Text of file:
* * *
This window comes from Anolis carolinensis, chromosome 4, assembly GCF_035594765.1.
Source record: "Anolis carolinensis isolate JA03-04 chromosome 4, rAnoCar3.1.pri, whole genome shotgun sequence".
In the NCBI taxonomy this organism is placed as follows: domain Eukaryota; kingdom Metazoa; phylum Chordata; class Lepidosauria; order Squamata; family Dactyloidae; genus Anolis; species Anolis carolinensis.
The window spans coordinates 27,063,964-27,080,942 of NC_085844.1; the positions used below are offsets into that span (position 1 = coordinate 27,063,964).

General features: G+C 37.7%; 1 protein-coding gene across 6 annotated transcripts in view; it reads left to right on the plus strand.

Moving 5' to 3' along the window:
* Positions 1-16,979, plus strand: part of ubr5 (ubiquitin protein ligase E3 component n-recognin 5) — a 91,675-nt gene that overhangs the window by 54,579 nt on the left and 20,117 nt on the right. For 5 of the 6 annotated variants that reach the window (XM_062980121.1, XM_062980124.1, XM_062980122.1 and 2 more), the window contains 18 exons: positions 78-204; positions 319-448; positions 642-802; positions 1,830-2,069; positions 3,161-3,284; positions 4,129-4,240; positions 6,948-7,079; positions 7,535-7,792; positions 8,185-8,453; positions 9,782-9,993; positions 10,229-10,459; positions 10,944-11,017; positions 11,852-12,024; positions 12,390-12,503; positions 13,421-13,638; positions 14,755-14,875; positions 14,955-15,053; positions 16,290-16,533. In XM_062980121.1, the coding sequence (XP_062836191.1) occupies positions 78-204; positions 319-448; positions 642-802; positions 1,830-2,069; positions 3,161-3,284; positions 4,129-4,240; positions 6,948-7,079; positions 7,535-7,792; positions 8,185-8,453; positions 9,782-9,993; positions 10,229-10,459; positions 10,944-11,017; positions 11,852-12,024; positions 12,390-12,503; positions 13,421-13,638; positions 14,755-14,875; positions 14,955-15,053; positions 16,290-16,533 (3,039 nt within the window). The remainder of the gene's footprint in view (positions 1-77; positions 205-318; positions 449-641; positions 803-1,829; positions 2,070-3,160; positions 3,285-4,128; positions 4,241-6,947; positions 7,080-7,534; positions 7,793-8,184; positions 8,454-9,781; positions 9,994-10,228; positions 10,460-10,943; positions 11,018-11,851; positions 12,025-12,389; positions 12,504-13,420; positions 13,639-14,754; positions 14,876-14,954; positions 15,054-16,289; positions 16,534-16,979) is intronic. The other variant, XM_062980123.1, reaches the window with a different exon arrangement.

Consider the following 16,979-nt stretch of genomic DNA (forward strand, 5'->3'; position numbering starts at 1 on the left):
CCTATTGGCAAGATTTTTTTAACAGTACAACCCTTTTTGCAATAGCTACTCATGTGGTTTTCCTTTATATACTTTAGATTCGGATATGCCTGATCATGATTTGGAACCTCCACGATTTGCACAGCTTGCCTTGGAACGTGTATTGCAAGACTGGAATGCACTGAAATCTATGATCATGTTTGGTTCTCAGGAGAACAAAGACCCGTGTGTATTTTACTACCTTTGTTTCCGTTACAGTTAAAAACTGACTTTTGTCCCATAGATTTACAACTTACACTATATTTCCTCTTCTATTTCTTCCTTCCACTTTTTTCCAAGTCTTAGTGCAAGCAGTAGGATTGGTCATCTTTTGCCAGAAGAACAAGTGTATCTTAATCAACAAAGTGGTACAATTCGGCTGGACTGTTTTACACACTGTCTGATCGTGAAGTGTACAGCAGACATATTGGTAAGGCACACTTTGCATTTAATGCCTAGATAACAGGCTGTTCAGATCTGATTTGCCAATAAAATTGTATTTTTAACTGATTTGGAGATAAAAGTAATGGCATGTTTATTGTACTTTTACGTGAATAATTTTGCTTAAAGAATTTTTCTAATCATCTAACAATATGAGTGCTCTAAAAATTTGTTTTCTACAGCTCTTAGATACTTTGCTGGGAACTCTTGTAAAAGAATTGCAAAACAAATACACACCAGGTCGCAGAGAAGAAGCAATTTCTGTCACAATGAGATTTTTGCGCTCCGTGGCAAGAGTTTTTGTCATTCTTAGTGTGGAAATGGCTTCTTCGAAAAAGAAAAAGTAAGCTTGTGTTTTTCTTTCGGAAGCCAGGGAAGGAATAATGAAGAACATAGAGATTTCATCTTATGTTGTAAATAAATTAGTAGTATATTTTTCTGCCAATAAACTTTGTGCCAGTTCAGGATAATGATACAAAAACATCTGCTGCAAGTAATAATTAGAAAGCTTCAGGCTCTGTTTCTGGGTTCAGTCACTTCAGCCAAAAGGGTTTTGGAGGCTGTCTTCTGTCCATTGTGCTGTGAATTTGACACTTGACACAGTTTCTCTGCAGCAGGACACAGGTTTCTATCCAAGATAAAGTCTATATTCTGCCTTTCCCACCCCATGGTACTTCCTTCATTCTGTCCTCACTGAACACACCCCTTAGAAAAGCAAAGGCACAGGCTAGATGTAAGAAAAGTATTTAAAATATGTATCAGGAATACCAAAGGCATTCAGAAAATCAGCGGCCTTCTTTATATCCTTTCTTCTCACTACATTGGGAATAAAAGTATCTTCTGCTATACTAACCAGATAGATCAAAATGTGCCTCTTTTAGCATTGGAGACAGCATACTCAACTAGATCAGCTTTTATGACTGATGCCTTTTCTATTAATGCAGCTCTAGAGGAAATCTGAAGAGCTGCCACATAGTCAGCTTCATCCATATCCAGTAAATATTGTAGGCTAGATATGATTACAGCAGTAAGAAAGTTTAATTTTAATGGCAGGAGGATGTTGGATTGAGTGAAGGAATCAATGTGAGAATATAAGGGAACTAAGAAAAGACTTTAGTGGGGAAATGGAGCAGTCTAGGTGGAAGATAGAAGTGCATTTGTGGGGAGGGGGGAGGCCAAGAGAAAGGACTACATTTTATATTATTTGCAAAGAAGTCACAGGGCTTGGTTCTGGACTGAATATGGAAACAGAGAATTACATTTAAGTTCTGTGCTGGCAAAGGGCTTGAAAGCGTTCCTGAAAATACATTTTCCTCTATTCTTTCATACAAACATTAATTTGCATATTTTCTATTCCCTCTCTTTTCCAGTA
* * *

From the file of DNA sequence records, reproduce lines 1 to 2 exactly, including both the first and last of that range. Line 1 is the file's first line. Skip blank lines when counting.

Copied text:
This window comes from Anolis carolinensis, chromosome 4, assembly GCF_035594765.1.
Source record: "Anolis carolinensis isolate JA03-04 chromosome 4, rAnoCar3.1.pri, whole genome shotgun sequence".